Like all maturing adults, leaders progress through sequential developmental levels. At the higher stages, they become more successful. With increased effectiveness, there’s a 38% probability of seeing higher business performance, according to one study.
The increasingly complex and chaotic marketplace poses an urgent need to grow better leaders. Leaders remain confused, however, about how to strengthen their competencies.
Rather than focusing on training, skills and knowledge, developmental-stage theory involves expanding one’s “forms of mind,” defined by leadership coach Jennifer Garvey Berger as our changing capacity to cope with complexity, multiple perspectives and abstraction.
Robert J. Anderson and William A. Adams, authors of Mastering Leadership: An Integrated Framework for Breakthrough Performance and Extraordinary Business Results (Wiley, 2015), applied developmental-stage theory to create the Leadership Circle Profile, a 360°assessment tool that measures leaders’ developmental stages.
Similarly, William B. Joiner and Stephen A. Josephs use developmental-stages as the foundation for Leadership Agility 360°, their 360° assessment tool, in Leadership Agility: Five Levels of Mastery for Anticipating and Initiating Change (Jossey-Bass 2007).
By identifying stages of progressive development, we can use behavioral action plans and coaching to expand a leader’s forms of mind and modify behavior.
Foundations of Developmental Theory
Developmental theories have been around for decades, based on 50 years of psychological research into how adults mature. The basics are summarized here:
- Just as children improve their cognitive capacities with age, so do adults.
- Adults, however, develop according to needs and opportunities, not because of age.
- Some adults can function only at lower levels of development. A small percentage attains higher levels of awareness, wisdom and compassion.
- As leaders progress through developmental levels, they expand their mental and emotional capacities and become increasingly skilled at handling complexity.
- Each stage describes a form of mind: a way of thinking about responsibility, conflicts, perspective and assumptions (about self, others and the world).
- Leaders may operate partially at one stage and occasionally at the next, but return to old habits before transitioning.
- Transitioning requires changing one’s previous assumptions to expand consciousness.
5 Levels of Leadership
The following table explains how four leadership experts define levels of leadership behaviors and mindsets. Unfortunately, there is no uniform agreement on vocabulary, which has created a confusing array of names and definitions.
(Please note: The rows of stages aren’t equal; that is, while there may be some similarities, the stages are not defined as equivalent to others across the rows.)
Using a broad brush, we can summarize the various stages of leadership development as follows:
- Level 1: Leaders who operate at the first stage of development are focused on their own need to excel, which explains why it’s referred to as an Egocentric, Opportunist or Expert stage. These leaders are acutely aware of what they need to do to succeed and how they must be perceived by others. Leadership at Level 1 therefore tends to be autocratic and controlling. Growth requires one to become aware of, and interested in, other people’s needs and to reach out co-relationally. This is a normal developmental stage for young adults, but ineffective for leaders (although 5% appear to operate at this stage).
- Level 2: Leaders’ abilities to simultaneously respond to their personal needs and those of others is the hallmark of Stage 2, referred to as the Socialized or Reactive mindset by some, and the Diplomat or Achiever stage by others. At this stage, a leader plays by the organization’s rules and expectations and builds alliances, but with a focus on how to best get ahead. One’s emphasis is on the outer game to gain meaning, self-worth and security. At this stage, identity is defined from the outside-in and requires external validation in one of three ways: relationship strength, intellect or results. Leaders fall into three categories at Level 2: Complying, Protecting or Controlling (reflecting overdependence on heart, head or will). Most leaders (nearly 75%, as with most adults) operate at this level.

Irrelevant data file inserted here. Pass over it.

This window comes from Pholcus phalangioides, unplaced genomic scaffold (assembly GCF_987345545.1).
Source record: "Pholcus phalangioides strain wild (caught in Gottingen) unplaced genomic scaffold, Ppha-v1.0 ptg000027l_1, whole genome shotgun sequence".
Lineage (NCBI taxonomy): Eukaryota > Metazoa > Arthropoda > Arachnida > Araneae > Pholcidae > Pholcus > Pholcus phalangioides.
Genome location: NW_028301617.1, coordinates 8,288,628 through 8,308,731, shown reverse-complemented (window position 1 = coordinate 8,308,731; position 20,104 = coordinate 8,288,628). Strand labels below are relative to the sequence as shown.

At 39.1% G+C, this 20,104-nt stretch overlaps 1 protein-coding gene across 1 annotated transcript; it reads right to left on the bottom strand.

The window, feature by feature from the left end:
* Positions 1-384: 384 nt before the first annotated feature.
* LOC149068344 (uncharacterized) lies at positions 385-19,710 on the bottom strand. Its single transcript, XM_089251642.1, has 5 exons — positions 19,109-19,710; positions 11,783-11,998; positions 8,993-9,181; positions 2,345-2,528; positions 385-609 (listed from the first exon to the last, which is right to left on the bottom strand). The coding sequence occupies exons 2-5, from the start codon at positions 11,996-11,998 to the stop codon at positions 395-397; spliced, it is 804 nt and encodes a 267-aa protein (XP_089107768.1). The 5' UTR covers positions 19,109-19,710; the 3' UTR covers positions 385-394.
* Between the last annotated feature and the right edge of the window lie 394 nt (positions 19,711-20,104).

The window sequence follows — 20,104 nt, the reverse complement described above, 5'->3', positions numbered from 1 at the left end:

- Level 3: Referred to as the Creative, Self-Authoring, Individualist or Catalyst stage, Level 3 is marked by personal transformation from old assumptions/beliefs and a quest for external validation to a more authentic version of the self. These leaders want to know who they truly are and what they care most about. They’re on a path to becoming visionary leaders, accepting that authenticity carries a risk of disappointing others, potential failures and hazards associated with contradicting accepted norms. Leaders trade their need to be admired for a higher purpose. They don’t feel the need to be the hero and begin to share power. About 20% of leaders operate with a Level 3 mindset.
- Level 4: Called the Integral, Transforming Self, Strategist and Co-Creator stage, Level 4’s hallmark is one’s ability to focus not only on an organizational vision, but the welfare of the larger system in which a company operates. Servant leadership emerges, as one considers more interdependent components and systemic complexities.
- Level 5: Level 5 is referred to as Unitive, Alchemist and Synergist. Other stages of development may be unexplored, as very few leaders grow past the fourth level. To some theorists, Level 5 encompasses a spiritual focus.
As leaders progress from one level to the next, they expand your strengths and abilities. Leaders can grow into the next developmental stage, recognizing there will be a learning curve and inherent challenges.
Leadership development programs must take developmental stages into account if organizations are to grow better leaders.